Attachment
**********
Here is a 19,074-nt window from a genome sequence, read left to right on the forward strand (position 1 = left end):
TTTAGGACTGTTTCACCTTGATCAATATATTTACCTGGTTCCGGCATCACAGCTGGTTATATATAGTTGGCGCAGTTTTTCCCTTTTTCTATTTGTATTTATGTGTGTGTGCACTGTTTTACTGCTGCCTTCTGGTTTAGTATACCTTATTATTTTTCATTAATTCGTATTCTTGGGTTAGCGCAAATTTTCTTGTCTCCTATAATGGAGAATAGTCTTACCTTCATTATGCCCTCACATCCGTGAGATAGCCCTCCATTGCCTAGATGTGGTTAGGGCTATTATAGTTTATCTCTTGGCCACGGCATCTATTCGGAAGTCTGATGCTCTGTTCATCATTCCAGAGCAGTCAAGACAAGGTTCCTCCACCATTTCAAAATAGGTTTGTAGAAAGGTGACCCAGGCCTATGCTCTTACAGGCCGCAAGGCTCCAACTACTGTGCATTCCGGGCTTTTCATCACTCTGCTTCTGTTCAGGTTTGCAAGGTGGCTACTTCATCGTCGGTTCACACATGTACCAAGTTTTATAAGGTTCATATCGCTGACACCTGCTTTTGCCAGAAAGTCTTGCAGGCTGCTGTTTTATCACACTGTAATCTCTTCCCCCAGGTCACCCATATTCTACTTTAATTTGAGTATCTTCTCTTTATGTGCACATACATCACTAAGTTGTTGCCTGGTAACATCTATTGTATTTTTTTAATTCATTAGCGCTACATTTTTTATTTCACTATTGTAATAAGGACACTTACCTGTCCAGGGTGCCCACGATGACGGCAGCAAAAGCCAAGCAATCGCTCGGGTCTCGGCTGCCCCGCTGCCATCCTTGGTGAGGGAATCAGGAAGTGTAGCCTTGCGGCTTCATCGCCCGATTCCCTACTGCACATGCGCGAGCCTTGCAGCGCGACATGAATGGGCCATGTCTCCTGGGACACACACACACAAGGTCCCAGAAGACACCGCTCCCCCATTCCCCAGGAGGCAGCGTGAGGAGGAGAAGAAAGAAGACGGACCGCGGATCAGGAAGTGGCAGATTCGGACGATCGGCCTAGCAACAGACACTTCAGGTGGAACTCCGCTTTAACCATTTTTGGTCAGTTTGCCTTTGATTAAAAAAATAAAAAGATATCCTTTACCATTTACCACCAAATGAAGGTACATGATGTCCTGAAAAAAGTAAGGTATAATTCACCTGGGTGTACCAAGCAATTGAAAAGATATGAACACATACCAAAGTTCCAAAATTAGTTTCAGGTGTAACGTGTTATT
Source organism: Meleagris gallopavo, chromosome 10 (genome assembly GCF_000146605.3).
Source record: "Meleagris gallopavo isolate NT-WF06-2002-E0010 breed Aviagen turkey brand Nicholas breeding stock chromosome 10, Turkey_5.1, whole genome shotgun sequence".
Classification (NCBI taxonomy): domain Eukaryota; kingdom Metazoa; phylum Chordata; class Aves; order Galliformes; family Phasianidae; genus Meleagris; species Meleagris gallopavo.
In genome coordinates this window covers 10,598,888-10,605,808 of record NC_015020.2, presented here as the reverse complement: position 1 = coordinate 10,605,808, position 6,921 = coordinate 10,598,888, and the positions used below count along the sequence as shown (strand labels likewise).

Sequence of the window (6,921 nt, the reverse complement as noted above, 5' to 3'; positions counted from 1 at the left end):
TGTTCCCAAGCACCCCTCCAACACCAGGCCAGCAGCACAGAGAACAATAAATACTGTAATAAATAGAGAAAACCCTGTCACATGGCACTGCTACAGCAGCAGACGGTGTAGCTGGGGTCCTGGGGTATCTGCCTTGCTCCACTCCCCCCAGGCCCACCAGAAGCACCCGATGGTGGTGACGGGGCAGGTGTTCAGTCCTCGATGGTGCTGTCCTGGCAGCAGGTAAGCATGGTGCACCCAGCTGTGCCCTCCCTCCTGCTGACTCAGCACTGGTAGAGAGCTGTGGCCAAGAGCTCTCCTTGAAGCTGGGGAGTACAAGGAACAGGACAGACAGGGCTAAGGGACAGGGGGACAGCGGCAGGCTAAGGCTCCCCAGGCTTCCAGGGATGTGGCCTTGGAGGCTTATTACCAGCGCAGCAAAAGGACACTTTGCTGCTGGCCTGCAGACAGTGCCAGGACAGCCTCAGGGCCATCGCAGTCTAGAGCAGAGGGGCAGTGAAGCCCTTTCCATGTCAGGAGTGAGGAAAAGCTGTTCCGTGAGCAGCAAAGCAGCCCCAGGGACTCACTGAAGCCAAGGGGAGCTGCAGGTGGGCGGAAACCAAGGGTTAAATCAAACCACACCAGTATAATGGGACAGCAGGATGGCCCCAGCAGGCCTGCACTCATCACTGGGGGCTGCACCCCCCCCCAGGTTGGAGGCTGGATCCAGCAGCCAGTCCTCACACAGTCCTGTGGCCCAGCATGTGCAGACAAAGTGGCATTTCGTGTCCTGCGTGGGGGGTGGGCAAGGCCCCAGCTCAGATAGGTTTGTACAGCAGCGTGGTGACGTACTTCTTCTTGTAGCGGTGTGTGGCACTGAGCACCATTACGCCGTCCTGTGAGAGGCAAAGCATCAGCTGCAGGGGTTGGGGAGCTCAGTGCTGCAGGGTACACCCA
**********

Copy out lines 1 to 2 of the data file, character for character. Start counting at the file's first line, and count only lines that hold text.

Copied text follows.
Here is a 19,074-nt window from a genome sequence, read left to right on the forward strand (position 1 = left end):
TTTAGGACTGTTTCACCTTGATCAATATATTTACCTGGTTCCGGCATCACAGCTGGTTATATATAGTTGGCGCAGTTTTTCCCTTTTTCTATTTGTATTTATGTGTGTGTGCACTGTTTTACTGCTGCCTTCTGGTTTAGTATACCTTATTATTTTTCATTAATTCGTATTCTTGGGTTAGCGCAAATTTTCTTGTCTCCTATAATGGAGAATAGTCTTACCTTCATTATGCCCTCACATCCGTGAGATAGCCCTCCATTGCCTAGATGTGGTTAGGGCTATTATAGTTTATCTCTTGGCCACGGCATCTATTCGGAAGTCTGATGCTCTGTTCATCATTCCAGAGCAGTCAAGACAAGGTTCCTCCACCATTTCAAAATAGGTTTGTAGAAAGGTGACCCAGGCCTATGCTCTTACAGGCCGCAAGGCTCCAACTACTGTGCATTCCGGGCTTTTCATCACTCTGCTTCTGTTCAGGTTTGCAAGGTGGCTACTTCATCGTCGGTTCACACATGTACCAAGTTTTATAAGGTTCATATCGCTGACACCTGCTTTTGCCAGAAAGTCTTGCAGGCTGCTGTTTTATCACACTGTAATCTCTTCCCCCAGGTCACCCATATTCTACTTTAATTTGAGTATCTTCTCTTTATGTGCACATACATCACTAAGTTGTTGCCTGGTAACATCTATTGTATTTTTTTAATTCATTAGCGCTACATTTTTTATTTCACTATTGTAATAAGGACACTTACCTGTCCAGGGTGCCCACGATGACGGCAGCAAAAGCCAAGCAATCGCTCGGGTCTCGGCTGCCCCGCTGCCATCCTTGGTGAGGGAATCAGGAAGTGTAGCCTTGCGGCTTCATCGCCCGATTCCCTACTGCACATGCGCGAGCCTTGCAGCGCGACATGAATGGGCCATGTCTCCTGGGACACACACACACAAGGTCCCAGAAGACACCGCTCCCCCATTCCCCAGGAGGCAGCGTGAGGAGGAGAAGAAAGAAGACGGACCGCGGATCAGGAAGTGGCAGATTCGGACGATCGGCCTAGCAACAGACACTTCAGGTGGAACTCCGCTTTAACCATTTTTGGTCAGTTTGCCTTTGATTAAAAAAATAAAAAGATATCCTTTACCATTTACCACCAAATGAAGGTACATGATGTCCTGAAAAAAGTAAGGTATAATTCACCTGGGTGTACCAAGCAATTGAAAAGATATGAACACATACCAAAGTTCCAAAATTAGTTTCAGGTGTAACGTGTTATT